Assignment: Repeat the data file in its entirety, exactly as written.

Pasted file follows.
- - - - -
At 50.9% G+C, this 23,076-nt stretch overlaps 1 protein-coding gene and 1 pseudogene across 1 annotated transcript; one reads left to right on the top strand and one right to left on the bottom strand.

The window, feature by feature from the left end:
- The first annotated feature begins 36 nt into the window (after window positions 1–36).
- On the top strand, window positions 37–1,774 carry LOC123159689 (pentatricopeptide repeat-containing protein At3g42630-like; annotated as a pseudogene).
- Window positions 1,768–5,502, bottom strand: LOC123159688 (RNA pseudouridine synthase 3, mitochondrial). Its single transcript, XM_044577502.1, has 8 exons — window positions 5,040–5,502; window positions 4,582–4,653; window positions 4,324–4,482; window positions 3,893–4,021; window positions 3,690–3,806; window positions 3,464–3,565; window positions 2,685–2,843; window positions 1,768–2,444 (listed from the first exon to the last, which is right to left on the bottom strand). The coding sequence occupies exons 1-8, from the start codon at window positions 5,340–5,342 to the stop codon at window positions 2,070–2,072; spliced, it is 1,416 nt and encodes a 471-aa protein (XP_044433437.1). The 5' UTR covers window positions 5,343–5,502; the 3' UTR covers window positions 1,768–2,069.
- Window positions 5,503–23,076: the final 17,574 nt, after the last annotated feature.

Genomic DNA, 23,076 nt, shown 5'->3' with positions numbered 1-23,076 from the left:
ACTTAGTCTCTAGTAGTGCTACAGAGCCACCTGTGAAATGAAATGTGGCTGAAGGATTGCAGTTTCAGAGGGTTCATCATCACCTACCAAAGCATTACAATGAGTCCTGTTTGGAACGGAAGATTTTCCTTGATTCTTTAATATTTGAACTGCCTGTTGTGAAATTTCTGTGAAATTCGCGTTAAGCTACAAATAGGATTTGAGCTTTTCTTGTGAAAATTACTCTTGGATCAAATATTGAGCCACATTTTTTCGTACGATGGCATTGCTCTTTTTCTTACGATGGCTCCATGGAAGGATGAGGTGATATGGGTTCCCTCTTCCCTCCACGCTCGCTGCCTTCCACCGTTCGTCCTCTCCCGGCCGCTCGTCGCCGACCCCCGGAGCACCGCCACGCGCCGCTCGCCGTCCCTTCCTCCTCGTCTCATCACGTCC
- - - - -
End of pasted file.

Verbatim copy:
At 50.9% G+C, this 23,076-nt stretch overlaps 1 protein-coding gene and 1 pseudogene across 1 annotated transcript; one reads left to right on the top strand and one right to left on the bottom strand.

The window, feature by feature from the left end:
- The first annotated feature begins 36 nt into the window (after window positions 1–36).
- On the top strand, window positions 37–1,774 carry LOC123159689 (pentatricopeptide repeat-containing protein At3g42630-like; annotated as a pseudogene).
- Window positions 1,768–5,502, bottom strand: LOC123159688 (RNA pseudouridine synthase 3, mitochondrial). Its single transcript, XM_044577502.1, has 8 exons — window positions 5,040–5,502; window positions 4,582–4,653; window positions 4,324–4,482; window positions 3,893–4,021; window positions 3,690–3,806; window positions 3,464–3,565; window positions 2,685–2,843; window positions 1,768–2,444 (listed from the first exon to the last, which is right to left on the bottom strand). The coding sequence occupies exons 1-8, from the start codon at window positions 5,340–5,342 to the stop codon at window positions 2,070–2,072; spliced, it is 1,416 nt and encodes a 471-aa protein (XP_044433437.1). The 5' UTR covers window positions 5,343–5,502; the 3' UTR covers window positions 1,768–2,069.
- Window positions 5,503–23,076: the final 17,574 nt, after the last annotated feature.

Genomic DNA, 23,076 nt, shown 5'->3' with positions numbered 1-23,076 from the left:
ACTTAGTCTCTAGTAGTGCTACAGAGCCACCTGTGAAATGAAATGTGGCTGAAGGATTGCAGTTTCAGAGGGTTCATCATCACCTACCAAAGCATTACAATGAGTCCTGTTTGGAACGGAAGATTTTCCTTGATTCTTTAATATTTGAACTGCCTGTTGTGAAATTTCTGTGAAATTCGCGTTAAGCTACAAATAGGATTTGAGCTTTTCTTGTGAAAATTACTCTTGGATCAAATATTGAGCCACATTTTTTCGTACGATGGCATTGCTCTTTTTCTTACGATGGCTCCATGGAAGGATGAGGTGATATGGGTTCCCTCTTCCCTCCACGCTCGCTGCCTTCCACCGTTCGTCCTCTCCCGGCCGCTCGTCGCCGACCCCCGGAGCACCGCCACGCGCCGCTCGCCGTCCCTTCCTCCTCGTCTCATCACGTCC